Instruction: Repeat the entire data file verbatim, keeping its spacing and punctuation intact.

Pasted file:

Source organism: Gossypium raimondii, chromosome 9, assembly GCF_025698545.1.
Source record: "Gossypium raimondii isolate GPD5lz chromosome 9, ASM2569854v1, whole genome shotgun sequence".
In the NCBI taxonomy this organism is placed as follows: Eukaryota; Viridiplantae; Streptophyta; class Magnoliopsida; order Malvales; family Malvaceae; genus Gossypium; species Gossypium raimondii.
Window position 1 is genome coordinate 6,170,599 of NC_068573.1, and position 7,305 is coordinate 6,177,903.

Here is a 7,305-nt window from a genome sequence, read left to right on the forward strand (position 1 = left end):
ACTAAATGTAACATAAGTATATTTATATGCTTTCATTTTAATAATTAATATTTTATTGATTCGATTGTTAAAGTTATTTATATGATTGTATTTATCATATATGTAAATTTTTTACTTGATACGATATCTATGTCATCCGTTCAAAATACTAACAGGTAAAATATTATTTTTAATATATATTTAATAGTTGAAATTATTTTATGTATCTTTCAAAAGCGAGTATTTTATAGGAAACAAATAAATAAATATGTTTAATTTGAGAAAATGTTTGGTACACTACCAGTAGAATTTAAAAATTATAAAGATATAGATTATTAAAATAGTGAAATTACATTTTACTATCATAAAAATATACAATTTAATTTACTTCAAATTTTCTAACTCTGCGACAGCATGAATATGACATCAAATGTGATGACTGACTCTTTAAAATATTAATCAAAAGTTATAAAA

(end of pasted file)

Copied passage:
Source organism: Gossypium raimondii, chromosome 9, assembly GCF_025698545.1.
Source record: "Gossypium raimondii isolate GPD5lz chromosome 9, ASM2569854v1, whole genome shotgun sequence".
In the NCBI taxonomy this organism is placed as follows: Eukaryota; Viridiplantae; Streptophyta; class Magnoliopsida; order Malvales; family Malvaceae; genus Gossypium; species Gossypium raimondii.
Window position 1 is genome coordinate 6,170,599 of NC_068573.1, and position 7,305 is coordinate 6,177,903.

Here is a 7,305-nt window from a genome sequence, read left to right on the forward strand (position 1 = left end):
ACTAAATGTAACATAAGTATATTTATATGCTTTCATTTTAATAATTAATATTTTATTGATTCGATTGTTAAAGTTATTTATATGATTGTATTTATCATATATGTAAATTTTTTACTTGATACGATATCTATGTCATCCGTTCAAAATACTAACAGGTAAAATATTATTTTTAATATATATTTAATAGTTGAAATTATTTTATGTATCTTTCAAAAGCGAGTATTTTATAGGAAACAAATAAATAAATATGTTTAATTTGAGAAAATGTTTGGTACACTACCAGTAGAATTTAAAAATTATAAAGATATAGATTATTAAAATAGTGAAATTACATTTTACTATCATAAAAATATACAATTTAATTTACTTCAAATTTTCTAACTCTGCGACAGCATGAATATGACATCAAATGTGATGACTGACTCTTTAAAATATTAATCAAAAGTTATAAAA